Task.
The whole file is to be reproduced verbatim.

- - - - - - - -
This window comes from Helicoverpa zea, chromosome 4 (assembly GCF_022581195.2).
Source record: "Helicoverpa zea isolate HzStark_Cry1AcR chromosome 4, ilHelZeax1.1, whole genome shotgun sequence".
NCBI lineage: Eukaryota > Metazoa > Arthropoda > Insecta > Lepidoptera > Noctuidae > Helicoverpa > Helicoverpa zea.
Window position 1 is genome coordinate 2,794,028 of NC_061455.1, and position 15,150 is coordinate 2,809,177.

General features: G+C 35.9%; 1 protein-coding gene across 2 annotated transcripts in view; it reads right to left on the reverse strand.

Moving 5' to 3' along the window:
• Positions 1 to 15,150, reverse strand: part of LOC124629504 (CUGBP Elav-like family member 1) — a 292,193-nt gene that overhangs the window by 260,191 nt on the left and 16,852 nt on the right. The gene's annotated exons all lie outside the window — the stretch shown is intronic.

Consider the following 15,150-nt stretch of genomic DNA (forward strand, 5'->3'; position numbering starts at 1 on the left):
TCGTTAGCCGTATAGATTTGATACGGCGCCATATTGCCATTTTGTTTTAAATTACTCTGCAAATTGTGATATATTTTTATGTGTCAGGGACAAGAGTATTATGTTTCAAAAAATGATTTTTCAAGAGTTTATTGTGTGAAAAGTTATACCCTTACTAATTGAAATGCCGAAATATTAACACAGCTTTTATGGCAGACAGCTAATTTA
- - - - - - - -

This window comes from Helicoverpa zea, chromosome 4 (assembly GCF_022581195.2).
Source record: "Helicoverpa zea isolate HzStark_Cry1AcR chromosome 4, ilHelZeax1.1, whole genome shotgun sequence".
NCBI lineage: Eukaryota > Metazoa > Arthropoda > Insecta > Lepidoptera > Noctuidae > Helicoverpa > Helicoverpa zea.
Window position 1 is genome coordinate 2,794,028 of NC_061455.1, and position 15,150 is coordinate 2,809,177.

General features: G+C 35.9%; 1 protein-coding gene across 2 annotated transcripts in view; it reads right to left on the reverse strand.

Moving 5' to 3' along the window:
• Positions 1 to 15,150, reverse strand: part of LOC124629504 (CUGBP Elav-like family member 1) — a 292,193-nt gene that overhangs the window by 260,191 nt on the left and 16,852 nt on the right. The gene's annotated exons all lie outside the window — the stretch shown is intronic.

Consider the following 15,150-nt stretch of genomic DNA (forward strand, 5'->3'; position numbering starts at 1 on the left):
TCGTTAGCCGTATAGATTTGATACGGCGCCATATTGCCATTTTGTTTTAAATTACTCTGCAAATTGTGATATATTTTTATGTGTCAGGGACAAGAGTATTATGTTTCAAAAAATGATTTTTCAAGAGTTTATTGTGTGAAAAGTTATACCCTTACTAATTGAAATGCCGAAATATTAACACAGCTTTTATGGCAGACAGCTAATTTA